While most of us fondly reminisce over classic Nintendo and Sega games, we probably don’t miss how finicky the game cartridges actually are. They take up lots of space, get dusty, and if you don’t put them into the gaming system just right, don't work. That's why many of us became experts at blowing cartridges.
And while those days are far behind for many gaming enthusiasts, we can now relive the sensation while making some fine tunes along the way.
Enter the Harmonicartridge, which takes the original Nintendo-style cartridge design and turns the bottom half into a 20-tone, portable, pocket-friendly harmonica, from Blotendo and creator Brady Grumpelt. It looks like a Nintendo cartridge—and early prototypes were even made from cartridges, though he plans to use new game shells for future production—but playing it is a different beast.
The label, which takes cues from Mario and the Blues Brothers with a “Super Blues Bros.” design, is completely customizable if you so choose. The original model runs for $14 while the custom model is going for as low as $18.And it’s even got a retro commercial to boot. “I saw someone blowing on a cartridge, like we did when I was younger and for a split second I thought to myself 'Is that a harmonica?' and of course it wasn't but that got me to do a search to see if someone had made a game cartridge harmonica, and there wasn't really anything on the market,” Grumpelt told the Daily Dot in an email. “It was only a day before I was knocking on my friends door with an old game and a harmonica in my hand telling him to 'make this a thing'. He knew exactly what I wanted without much prompting.”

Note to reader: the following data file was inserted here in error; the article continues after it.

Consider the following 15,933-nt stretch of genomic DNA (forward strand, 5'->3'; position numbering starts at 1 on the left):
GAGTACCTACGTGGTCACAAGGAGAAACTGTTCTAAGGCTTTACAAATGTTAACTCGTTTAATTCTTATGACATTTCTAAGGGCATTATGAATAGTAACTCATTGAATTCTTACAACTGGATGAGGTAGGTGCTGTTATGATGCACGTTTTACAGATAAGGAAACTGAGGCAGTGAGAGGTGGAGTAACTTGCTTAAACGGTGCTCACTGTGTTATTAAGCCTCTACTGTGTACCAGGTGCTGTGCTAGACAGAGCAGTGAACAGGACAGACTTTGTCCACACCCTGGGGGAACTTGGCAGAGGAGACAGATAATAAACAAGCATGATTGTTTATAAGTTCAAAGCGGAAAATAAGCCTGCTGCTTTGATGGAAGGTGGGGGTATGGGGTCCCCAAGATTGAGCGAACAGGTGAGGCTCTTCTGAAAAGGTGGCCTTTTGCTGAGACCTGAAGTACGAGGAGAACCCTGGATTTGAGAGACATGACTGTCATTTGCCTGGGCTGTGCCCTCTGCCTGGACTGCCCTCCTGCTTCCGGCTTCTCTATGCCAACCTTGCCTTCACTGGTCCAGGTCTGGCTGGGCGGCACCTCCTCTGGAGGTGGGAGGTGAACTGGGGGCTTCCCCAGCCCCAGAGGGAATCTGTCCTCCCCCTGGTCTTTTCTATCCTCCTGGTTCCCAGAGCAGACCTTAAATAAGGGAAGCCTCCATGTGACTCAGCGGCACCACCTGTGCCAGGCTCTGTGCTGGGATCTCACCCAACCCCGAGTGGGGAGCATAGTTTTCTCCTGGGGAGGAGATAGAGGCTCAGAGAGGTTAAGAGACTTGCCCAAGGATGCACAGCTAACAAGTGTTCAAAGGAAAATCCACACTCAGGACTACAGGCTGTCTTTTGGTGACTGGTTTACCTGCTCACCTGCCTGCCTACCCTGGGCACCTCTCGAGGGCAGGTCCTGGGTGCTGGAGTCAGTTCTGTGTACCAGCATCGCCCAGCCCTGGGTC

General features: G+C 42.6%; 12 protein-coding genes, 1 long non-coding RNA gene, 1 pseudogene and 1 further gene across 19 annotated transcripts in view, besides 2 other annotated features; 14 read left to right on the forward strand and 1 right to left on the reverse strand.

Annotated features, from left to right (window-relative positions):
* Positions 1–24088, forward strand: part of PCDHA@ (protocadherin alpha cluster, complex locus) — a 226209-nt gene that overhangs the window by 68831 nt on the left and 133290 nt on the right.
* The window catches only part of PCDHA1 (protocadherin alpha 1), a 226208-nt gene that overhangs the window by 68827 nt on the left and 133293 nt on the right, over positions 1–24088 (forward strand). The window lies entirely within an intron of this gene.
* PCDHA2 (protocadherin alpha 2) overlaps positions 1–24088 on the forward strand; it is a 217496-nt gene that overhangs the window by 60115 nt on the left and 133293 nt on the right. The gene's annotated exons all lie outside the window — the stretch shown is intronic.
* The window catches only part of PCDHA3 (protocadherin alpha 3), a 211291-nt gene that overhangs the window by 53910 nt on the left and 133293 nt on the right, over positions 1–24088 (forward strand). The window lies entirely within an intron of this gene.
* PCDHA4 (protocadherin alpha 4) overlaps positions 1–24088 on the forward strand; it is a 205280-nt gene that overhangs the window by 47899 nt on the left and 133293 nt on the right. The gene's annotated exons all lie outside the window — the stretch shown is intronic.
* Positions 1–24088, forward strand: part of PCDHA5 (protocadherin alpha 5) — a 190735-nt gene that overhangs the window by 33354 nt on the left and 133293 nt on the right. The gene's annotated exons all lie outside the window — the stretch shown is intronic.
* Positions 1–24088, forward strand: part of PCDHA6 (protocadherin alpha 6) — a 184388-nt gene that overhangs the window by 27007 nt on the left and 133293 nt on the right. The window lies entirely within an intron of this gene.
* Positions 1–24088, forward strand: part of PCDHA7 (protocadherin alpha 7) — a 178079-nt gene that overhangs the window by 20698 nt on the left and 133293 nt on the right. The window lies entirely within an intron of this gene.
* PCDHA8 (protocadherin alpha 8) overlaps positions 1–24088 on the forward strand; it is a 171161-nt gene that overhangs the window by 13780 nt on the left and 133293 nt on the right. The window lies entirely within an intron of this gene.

The Harmonicartridge is available in the key of C, and Blotendo demonstrates how it works by fittingly playing the Super Mario Bros. theme on it.The cartridge Grumpelt uses as the design calls back to Nintendo, but so far he appears to be in the clear about using it to make his harmonica.
“We haven’t heard anything official from Nintendo, but one employee did say they thought it was pretty cool,” he said. “Since we aren't making games and our designs are ours, we don't foresee any issues. I'm hoping they have a good sense of humor about it.”
Grumpelt launched the Kickstarter on Oct. 3 and asked for $3,052. With 15 days to go he’s raised about 40 percent of his goal at $1,244, and plans to ship the products in time for Christmas if the Kickstarter is successful. The Harmonicartridge plays up the Nintendo nostalgia, but considering the harmonica recently got national play from Democratic Vice Presidential candidate Tim Kaine, the mouthpiece could be making a comeback.
Now that would be a great tune to play.